The team analyzed four of the resulting lines and confirmed they genetically matched the donor skin cells. No oocyte DNA was present, with the exception of mitochondrial DNA from the egg’s cytoplasm. In addition, the karyotypes were normal, with the proper chromosome count and no misshapen chromosomes. Further, the team found that the lines were pluripotent; when injected into immunodeficient mice, they made teratomas containing all three embryonic germ layers. In addition, when the researchers cultured the cells under conditions that create heart muscle cells, the resulting cardiomyocytes beat like the real thing (see video below).
Cloned heart cells. Video courtesy of Cell, Tachibana et al.
Study author Paula Amato of the Oregon Health and Science University hopes that SCNT will offer two main applications. First, in the clinic it could offer fresh young cells to supplant degenerating tissue. The lab-made stem cells would be a genetic match for the patient who donates the somatic DNA, meaning no risk of rejection. In fact, the stem cell-derived transplants might function better because they contain youthful mitochondria from the cytoplasm of the donor egg, Amato suggested. Second, SCNT provides a new way to make patient-specific disease models. As a proof of principle, the authors created a cell line from a person with Leigh syndrome, a fatal infant neurological disorder that causes problems with eating and movement.
“In general, the SCNT procedure is the ‘gold standard’ of reprogramming, and this is the new benchmark that iPS cells will have to meet,” noted Marius Wernig of Stanford University in Palo Alto, California, in an e-mail to Alzforum. Yet those iPS cells, in humans, have a seven-year head start over the SCNT technique (Takahashi and Yamanaka, 2006). Several laboratories have adopted iPS techniques to make patient-specific cell lines for a variety of conditions, Pang noted (see ARF iPS Cells series). Others have skipped the pluripotent cell step, going straight from differentiated cell type A to differentiated type B, as in the case of induced neuron (iN) cells made from human fibroblasts (see ARF related news story on Pang et al., 2011). Can SCNT offer something these other methods cannot?
Mouse cell lines made by nuclear transfer exhibit fewer chromosomal abnormalities than do iPS cells (Kim et al., 2010). It is unclear if the same pattern will hold for human cells. “The next important experiment will be to compare SCNT-ES cells with iPS cells made from the same fibroblast population,” wrote Wernig, who was not involved in the Cell paper. For example, will SCNT cells have the same genomic imprinting patterns as an embryo made the old-fashioned way? In the case of iPS cells, some genes exhibit methylation patterns unlike those of stem cells, which could interfere with gene expression. Both stem cell types are the result of highly artificial processes, Pang noted, whether it is the electroporation and caffeine treatment of SCNT or the genetic reprogramming of iPS cells.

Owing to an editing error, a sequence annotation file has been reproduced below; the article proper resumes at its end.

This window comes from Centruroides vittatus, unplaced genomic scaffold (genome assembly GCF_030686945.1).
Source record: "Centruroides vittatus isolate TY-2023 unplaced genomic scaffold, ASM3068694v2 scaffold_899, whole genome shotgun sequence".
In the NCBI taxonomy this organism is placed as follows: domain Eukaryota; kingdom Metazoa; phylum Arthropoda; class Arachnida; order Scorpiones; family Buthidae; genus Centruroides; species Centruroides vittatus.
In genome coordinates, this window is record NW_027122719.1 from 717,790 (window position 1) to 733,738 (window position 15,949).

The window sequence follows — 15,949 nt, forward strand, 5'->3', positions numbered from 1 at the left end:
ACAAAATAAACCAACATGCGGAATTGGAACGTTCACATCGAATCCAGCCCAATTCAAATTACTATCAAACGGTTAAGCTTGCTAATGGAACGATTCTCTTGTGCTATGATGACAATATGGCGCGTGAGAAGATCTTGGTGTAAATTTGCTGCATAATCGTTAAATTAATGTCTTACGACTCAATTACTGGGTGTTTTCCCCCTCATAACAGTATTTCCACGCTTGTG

“I do not know whether SCNT-derived ES cells will replace iPS cells, but I think they will not,” said Pang. The SCNT protocol raises both ethical and logistical complications. Many people are uncomfortable with making a human embryo in a dish, although Amato said the embryos from the new technique likely could not grow into a person, nor would an ethical scientist attempt to clone someone. In addition, Pang said, having to recruit human donors could place the technique out of reach for many labs. Collecting the materials for iPS cells—donor cells and a few genetic factors to de-differentiate them—is more straightforward. On the other hand, Mitalipov and colleagues found they could make stem cells with only a few eggs to start from, as long as they were of high quality.
Tachibana M, Amato P, Sparman M, Gutierrez NM, Tippner-Hedges R, Ma H, Kang E, Fulati A, Lee HS, Sritanaudomchai H, Masterson K, Larson J, Eaton D, Sadler-Fredd K, Battaglia D, Lee D, Wu D, Jensen J, Patton P, Gokhale S, Stouffer RL, Wolf D, Mitalipov S. Human embryonic stem cells derived by somatic cell nuclear transfer. Cell. 2013 May 15. Abstract